The Testing by Joelle CharbonneauKeep your friends close and your enemies closer. Isn’t that what they say? But how close is too close when they may be one in the same?
The Seven Stages War left much of the planet a charred wasteland. The future belongs to the next generation’s chosen few who must rebuild it. But to enter this elite group, candidates must first pass The Testing—their one chance at a college education and a rewarding career.
Cia Vale is honored to be chosen as a Testing candidate; eager to prove her worthiness as a University student and future leader of the United Commonwealth. But on the eve of her departure, her father’s advice hints at a darker side to her upcoming studies--trust no one.
But surely she can trust Tomas, her handsome childhood friend who offers an alliance? Tomas, who seems to care more about her with the passing of every grueling (and deadly) day of the Testing. To survive, Cia must choose: love without truth or life without trust.
This book, written by Joelle Charbonneau, had piqued my interest for a while now. I haven't been able to get around to reading it; been a bit busy lately with loads of study, but when I finally picked it up, I couldn't stop reading, and when I pulled myself away, it was to do necessary things :/
Really, I just have mixed impressions with this book. The thing that really bothered me was that it was stark clear how this book was modeled on The Hunger Games. Many elements of this story were similar or exactly alike to The Hunger Games.Sure, there is a slight variation, with the competition not being called "The Hunger Games", but "The Testing", and the fact that there were many more colonies, but the general idea remained. The main character is a girl, Malencia 'Cia' Vale (HELLO, KATNISS!!), and her love interest is Tomas Endress (HELLO PEETA!!!).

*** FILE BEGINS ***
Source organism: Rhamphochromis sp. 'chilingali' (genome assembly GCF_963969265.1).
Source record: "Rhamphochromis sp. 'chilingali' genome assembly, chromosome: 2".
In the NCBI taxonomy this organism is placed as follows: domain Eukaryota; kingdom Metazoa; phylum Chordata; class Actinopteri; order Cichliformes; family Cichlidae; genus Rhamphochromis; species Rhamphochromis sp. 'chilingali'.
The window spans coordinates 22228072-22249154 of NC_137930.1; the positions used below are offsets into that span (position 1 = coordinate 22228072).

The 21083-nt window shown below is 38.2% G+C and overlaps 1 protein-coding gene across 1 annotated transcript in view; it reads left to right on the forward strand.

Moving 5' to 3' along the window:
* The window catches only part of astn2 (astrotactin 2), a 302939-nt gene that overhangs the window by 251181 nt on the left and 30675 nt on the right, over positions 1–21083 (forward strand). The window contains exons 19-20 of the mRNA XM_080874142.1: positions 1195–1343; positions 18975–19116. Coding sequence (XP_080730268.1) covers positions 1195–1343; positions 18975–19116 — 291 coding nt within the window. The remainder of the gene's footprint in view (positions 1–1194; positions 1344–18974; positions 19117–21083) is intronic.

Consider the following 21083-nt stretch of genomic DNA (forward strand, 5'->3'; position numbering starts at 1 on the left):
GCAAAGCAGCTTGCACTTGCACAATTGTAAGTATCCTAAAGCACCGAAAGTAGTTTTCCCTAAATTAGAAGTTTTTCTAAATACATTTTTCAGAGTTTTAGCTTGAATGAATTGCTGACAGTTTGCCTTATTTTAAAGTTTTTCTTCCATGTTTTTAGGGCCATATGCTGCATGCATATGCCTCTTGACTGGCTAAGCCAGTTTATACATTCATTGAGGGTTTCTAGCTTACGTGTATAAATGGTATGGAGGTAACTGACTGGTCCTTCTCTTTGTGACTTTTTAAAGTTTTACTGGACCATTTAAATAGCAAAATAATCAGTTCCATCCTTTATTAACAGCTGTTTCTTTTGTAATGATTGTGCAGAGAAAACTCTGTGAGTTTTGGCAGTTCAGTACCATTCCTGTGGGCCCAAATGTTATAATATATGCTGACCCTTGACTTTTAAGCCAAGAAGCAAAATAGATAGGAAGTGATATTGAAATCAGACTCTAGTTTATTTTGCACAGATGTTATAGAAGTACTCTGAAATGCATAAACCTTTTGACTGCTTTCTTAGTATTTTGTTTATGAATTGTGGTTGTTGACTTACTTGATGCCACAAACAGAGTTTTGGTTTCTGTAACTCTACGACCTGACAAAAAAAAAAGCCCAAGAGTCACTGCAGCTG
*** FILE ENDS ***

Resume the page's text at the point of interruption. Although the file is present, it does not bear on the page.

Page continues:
Though it is quite similar to The Hunger Games, I did like this book, based on some factors. I loved how people were selected for the Testing based on their merits, and not randomly picked out. Plus, there were also more components of the competition of the Testing, than there were in the Hunger Games. Components that involved intellectual thinking, instead of just survival. These parts were what made me so interested in this book. They all had their risks and Charbonneau writes about these tests in such a way, that the adrenalin just pumps through my bloodstream.
The ending killed me. I just couldn't believe that it would end in that way. Cia's character was so different to what I had become accustomed to. That annoyed me so much; it was as if I was experiencing the novel from another point of view! And I HATE reading different POV books! But then, Charbonneau makes it all right, and decides to torture me by sewing in the validity of Tomas's character. ERGH!!!!
Charbonneau's characters were really appealing and I liked each and everyone of them, dependent on what Charbonneau made me feel. For example Cia's character throughout the book is well-defined; she's smart, and not just school-smart, she's also street-smart. She's not perfect, but she tries her hardest to be. This combination really appealed to me. However, Charbonneau made me HATE Ryme, just by demonstrating how annoying she was.
Despite how this book sounds like a ripoff off The Hunger Games, I found this book to be really hooking and enjoyable. It stimulated some thought and ideas for me. Some of which may or may not be disturbing (i.e., I want to learn how to identify poisonous plants now...), but it is motivation for me to do something, nevertheless!
Read this book, if you want another version of The Hunger Games. It is really good and interesting! I'd rate it 4 stars out of 5, if The Hunger Games never existed, but since it does, 3.5 stars. It's on par with The Hunger Games on how awesome it is!
Keep reading and loving books,
(I got a copy of this book from Netgalley in exchange for an honest review)